17 More Intelligent Women from How The Monkees Changed Television [Video] (0:54)

What this entire presentation — How The Monkees Changed Television with Rosanne Welch, PhD (Complete Presentation and Q&A) [Video] (45:06)

17 More Intelligent Women from How The Monkees Changed Television [Video] (0:54)

Rosanne Welch, PhD, Author of Why The Monkees Matter, presents “How The Monkees Changed Television” at a Cal State Fullerton Lunch Lecture on May 8, 2018.

In this talk, she shows how The Monkees, and specifically their presence on television, set the stage for large changes to come in the late 1960s.

 

Transcript

Later in the series, we’re going to meet girls who are reporters for newspapers and who are working in television studios. Every time we meet a girl she’s defined by her job first and that’s how the boys get involved with her. So to me, that’s a pretty feminist statement in the 1960s. This, if you were a Batman fan from the TV show back in the day, that’s Julie Newmar and she guests on the show playing April who runs a laundromat and she’s getting a Ph.D. in laundry — I’m not really sure what that’s all about — kind of funny — but she’s getting a Ph.D. and she’s the girl that all four of them fall in love with. The whole episode is all four of them trying to be what she wants them to be and when they define what it is “The fastest way to a woman’s heart is through her mind.” Her mind. That’s what matters in a woman. Whoa. That’s a really bold statement for back in the day.


 Why The Monkees Matter: Teenagers, Television and American Pop Culture

    

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About Rosanne Welch, PhD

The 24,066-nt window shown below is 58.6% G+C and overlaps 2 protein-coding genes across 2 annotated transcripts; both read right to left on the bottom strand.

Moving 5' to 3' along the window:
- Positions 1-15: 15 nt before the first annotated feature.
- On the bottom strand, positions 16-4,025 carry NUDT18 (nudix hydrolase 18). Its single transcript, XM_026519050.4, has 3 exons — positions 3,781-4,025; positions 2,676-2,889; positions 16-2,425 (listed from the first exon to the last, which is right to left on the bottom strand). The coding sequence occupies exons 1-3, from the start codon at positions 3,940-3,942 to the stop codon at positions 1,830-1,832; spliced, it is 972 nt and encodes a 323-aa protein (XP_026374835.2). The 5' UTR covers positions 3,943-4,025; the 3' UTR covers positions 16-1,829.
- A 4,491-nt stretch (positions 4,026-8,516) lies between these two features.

Rosanne Welch, PhD is a writer, producer and university professor with credits that include Beverly Hills 90210, Picket Fences, Touched by an Angel and ABC NEWS/Nightline. Other books include Why The Monkees Matter: Teenagers, Television and American Pop Culture (McFarland, 2017) and Women in American History: A Social, Political, and Cultural Encyclopedia and Document Collection (ABC-CLIO, 2017), named to the 2018 Outstanding References Sources List, by the Reference and User Services Association (RUSA), a division of the American Library Association. Welch has also published chapters in Torchwood Declassified: Investigating Mainstream Cult Television (I.B.Tauris) and The American Civil War on Film and TV: Blue and Gray in Black and White and Color (Lexington Books, 2018) and essays in Doctor Who and Race: An Anthology and Outside In Makes it So, and Outside in Boldly Goes (both edited by Robert Smith). By day she teaches courses on the history of screenwriting and on television writing for the Stephens College MFA in Screenwriting programs. Her talk “The Importance of Having a Female Voice in the Room” at the 2016 TEDxCPP is available on YouTube.

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